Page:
School libraries play a pivotal role in school buildings and communities--what direction will they take as schools return to in-person learning?

A tale of three cities: Emerging from the pandemic…or not

School libraries play a pivotal role in school buildings and communities--what direction will they take as schools return to in-person learning?

New York City, New York. Cleveland, Ohio. Williamston, South Carolina.

In the height of the pandemic, nearly every community looked similar. Schools were closed.  Restaurants were closed. Families stayed home. 

As our world is emerging from the pandemic, there is a distinct division in our communities that was clearly articulated by the three librarians who participated in a recent panel for publishers who create content for schools and public libraries.

Let’s take a trip down the Eastern part of our country starting in New York and share what we learned at a recent publishers’ panel about teaching and learning in American schools.

Melissa Jacobs, the Director of Library Services in New York City, joined the panel from her private office wearing a mandated mask. She says, “Life in New York City is very masked up while we are attempting to navigate chaos. We’re in crisis mode.” 

New York City schools are managing staffing shortages and vaccine mandates. Jacobs says she’s living hour by hour and hasn’t slept well in weeks because her team has four people out and those who are working are waiting to find out if they’re going to be redeployed to schools due to teachers and administrators refusing the vaccine. Jacobs spent her weekend waiting to find out if she would go to work Monday in her current job or as an assistant principal or first grade teacher.

In Ohio, Felton Thomas’ public library system is open for patrons but has yet to get back to full capacity.  As the Director of Cleveland Public Libraries, Felton is emerging from the pandemic wearing a new hat—supporting local high schools where the school district chose to shut down 30 school libraries and repurpose them as community/career centers. Felton explains, “This isn’t something I’m supportive of; but I have to support it. Schools are looking to transform themselves in many ways. Unfortunately, that’s come in the form of the school libraries in our high schools.”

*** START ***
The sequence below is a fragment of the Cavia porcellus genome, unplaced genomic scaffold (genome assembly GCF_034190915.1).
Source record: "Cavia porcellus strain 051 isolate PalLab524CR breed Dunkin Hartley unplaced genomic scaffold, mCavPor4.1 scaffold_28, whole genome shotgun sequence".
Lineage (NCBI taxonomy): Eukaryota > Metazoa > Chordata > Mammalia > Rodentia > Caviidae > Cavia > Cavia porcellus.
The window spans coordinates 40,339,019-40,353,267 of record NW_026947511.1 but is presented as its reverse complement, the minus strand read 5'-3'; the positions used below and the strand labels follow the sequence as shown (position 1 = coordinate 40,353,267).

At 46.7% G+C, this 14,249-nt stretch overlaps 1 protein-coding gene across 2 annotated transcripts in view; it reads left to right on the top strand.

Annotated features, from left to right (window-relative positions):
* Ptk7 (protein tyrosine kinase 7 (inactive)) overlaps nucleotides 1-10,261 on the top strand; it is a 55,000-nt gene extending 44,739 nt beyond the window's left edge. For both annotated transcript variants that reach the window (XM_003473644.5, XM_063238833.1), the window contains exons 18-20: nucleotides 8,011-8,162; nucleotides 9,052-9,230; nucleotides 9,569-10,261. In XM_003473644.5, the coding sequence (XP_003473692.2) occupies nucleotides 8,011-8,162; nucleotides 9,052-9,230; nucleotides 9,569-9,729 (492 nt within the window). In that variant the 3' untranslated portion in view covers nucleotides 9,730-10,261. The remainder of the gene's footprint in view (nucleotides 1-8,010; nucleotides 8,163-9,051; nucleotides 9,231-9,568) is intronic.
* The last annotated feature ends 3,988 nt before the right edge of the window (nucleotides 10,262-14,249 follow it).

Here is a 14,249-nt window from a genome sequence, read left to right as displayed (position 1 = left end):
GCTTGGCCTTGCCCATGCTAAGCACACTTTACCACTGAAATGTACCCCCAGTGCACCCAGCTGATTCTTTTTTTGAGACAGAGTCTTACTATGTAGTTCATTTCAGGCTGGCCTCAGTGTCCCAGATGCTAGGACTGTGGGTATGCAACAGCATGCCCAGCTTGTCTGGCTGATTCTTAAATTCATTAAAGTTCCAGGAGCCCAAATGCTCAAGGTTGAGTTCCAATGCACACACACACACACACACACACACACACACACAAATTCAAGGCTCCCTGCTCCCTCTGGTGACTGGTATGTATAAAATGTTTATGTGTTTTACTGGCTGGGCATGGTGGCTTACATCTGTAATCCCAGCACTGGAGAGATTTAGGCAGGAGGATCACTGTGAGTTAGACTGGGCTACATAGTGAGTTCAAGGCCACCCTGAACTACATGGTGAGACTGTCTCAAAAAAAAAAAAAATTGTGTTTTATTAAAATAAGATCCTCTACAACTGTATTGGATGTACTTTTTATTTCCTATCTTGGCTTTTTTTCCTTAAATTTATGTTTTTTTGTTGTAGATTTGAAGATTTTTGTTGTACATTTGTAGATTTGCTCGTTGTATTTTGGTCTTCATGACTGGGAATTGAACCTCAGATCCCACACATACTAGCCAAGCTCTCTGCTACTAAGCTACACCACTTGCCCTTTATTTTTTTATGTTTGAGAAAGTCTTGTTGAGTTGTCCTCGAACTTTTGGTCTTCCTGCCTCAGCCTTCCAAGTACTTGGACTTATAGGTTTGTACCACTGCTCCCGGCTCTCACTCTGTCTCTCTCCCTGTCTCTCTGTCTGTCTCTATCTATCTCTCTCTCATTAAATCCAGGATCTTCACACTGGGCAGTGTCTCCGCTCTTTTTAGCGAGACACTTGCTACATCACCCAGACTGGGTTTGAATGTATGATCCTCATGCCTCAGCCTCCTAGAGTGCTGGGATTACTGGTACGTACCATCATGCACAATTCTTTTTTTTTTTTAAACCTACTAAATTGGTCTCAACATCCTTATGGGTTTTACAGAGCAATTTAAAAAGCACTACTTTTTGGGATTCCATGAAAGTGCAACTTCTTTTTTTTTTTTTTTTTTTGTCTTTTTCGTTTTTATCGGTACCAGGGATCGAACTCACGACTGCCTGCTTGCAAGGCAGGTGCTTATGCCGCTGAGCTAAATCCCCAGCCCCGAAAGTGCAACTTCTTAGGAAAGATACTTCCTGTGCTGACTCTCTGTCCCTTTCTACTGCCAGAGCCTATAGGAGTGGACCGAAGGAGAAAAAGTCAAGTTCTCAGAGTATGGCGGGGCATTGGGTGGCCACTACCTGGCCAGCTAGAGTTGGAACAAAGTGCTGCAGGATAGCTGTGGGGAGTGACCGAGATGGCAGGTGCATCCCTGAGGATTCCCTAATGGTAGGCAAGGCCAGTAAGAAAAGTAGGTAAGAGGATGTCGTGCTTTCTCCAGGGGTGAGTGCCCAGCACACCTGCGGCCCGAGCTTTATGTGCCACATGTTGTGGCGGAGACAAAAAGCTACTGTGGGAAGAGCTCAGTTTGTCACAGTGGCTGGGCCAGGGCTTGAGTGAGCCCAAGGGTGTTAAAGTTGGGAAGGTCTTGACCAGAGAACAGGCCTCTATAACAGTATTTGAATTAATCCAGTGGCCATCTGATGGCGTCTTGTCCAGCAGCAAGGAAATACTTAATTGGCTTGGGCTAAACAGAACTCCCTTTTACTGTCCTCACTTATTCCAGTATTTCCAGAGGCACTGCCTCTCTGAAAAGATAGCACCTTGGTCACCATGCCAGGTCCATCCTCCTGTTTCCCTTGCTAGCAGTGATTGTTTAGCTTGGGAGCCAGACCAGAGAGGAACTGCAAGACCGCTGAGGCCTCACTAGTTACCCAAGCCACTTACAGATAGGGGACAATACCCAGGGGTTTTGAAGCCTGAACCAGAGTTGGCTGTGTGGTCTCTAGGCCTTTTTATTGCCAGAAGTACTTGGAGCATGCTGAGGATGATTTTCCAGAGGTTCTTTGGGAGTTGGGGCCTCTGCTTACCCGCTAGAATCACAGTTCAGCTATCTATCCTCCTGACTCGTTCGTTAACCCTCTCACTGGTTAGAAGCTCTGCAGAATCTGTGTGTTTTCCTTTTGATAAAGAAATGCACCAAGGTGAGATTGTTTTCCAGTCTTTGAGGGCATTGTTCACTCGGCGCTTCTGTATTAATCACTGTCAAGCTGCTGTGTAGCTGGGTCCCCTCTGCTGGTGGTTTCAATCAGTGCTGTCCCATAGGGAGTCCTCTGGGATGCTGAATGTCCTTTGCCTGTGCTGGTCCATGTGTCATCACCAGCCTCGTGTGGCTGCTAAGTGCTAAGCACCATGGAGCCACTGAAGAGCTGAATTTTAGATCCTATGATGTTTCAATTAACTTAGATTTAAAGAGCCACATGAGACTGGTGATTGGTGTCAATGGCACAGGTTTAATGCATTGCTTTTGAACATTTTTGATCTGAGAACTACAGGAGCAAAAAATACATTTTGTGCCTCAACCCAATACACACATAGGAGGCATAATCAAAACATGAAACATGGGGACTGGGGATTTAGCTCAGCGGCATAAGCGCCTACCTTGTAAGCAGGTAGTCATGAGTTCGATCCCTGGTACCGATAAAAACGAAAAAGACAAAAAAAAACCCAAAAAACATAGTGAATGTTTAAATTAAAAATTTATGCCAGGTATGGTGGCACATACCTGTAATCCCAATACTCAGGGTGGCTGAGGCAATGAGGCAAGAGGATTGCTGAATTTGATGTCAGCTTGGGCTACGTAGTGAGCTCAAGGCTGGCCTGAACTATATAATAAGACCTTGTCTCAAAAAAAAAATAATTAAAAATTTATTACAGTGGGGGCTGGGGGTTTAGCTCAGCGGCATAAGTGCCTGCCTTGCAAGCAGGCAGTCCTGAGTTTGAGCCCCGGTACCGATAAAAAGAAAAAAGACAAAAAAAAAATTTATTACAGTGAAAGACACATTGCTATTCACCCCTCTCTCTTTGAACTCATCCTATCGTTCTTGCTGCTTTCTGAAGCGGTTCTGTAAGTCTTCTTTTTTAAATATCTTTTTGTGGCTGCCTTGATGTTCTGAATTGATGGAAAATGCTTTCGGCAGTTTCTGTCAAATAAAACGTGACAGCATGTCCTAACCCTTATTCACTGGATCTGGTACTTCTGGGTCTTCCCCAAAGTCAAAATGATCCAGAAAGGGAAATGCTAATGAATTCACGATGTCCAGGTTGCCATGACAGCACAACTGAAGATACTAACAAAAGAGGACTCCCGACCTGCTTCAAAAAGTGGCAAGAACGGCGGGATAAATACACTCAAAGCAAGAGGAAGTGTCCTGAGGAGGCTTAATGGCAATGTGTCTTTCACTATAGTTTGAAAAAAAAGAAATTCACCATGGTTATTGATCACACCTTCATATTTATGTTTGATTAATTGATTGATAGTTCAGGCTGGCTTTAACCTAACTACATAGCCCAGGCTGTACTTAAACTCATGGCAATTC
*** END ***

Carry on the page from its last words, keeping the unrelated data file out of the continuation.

Starting this school year, Felton’s public librarians are meeting with their local high schools to figure out how to get print resources to students and teachers where the school library is no longer an option. The public library is now dropping off piles of novels or working with teachers to encourage students to come to the public library to pick up books they need. Felton explains, “We’re going to have to buy differently.  Students and teachers used to walk down to the library to get what they need. But this is the wave of the future for Cleveland schools right now.”

This news frustrated Jacobs, a vocal advocate for the role of the school librarian, “School libraries extend beyond the books on the shelf. It’s an unfortunate choice. The school librarian is a teacher who is familiar with curriculum and instruction and is not grading students but teaching them.”

Meanwhile in Anderson School District in South Carolina, Tamara Cox says life is as back to normal as it’s been in two years. “We’re living in a world where we are acting like there’s no pandemic,” said Cox. “Our lack of pandemic protocols and low vaccination rates is dragging this on longer than anyone would like.”

Cox’s librarians haven’t started ordering books for this school year as they are covering classes because the district can’t find substitute teachers. Yet, once they have time to focus on ordering, Cox is optimistic because her budget has increased. “I need to replace the books that were lost through the pandemic,” she said. “Then I need to get all the print books students are excited about and asking for.  Finally, I will spend my remaining budget on digital resources.” 

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Britten Follett
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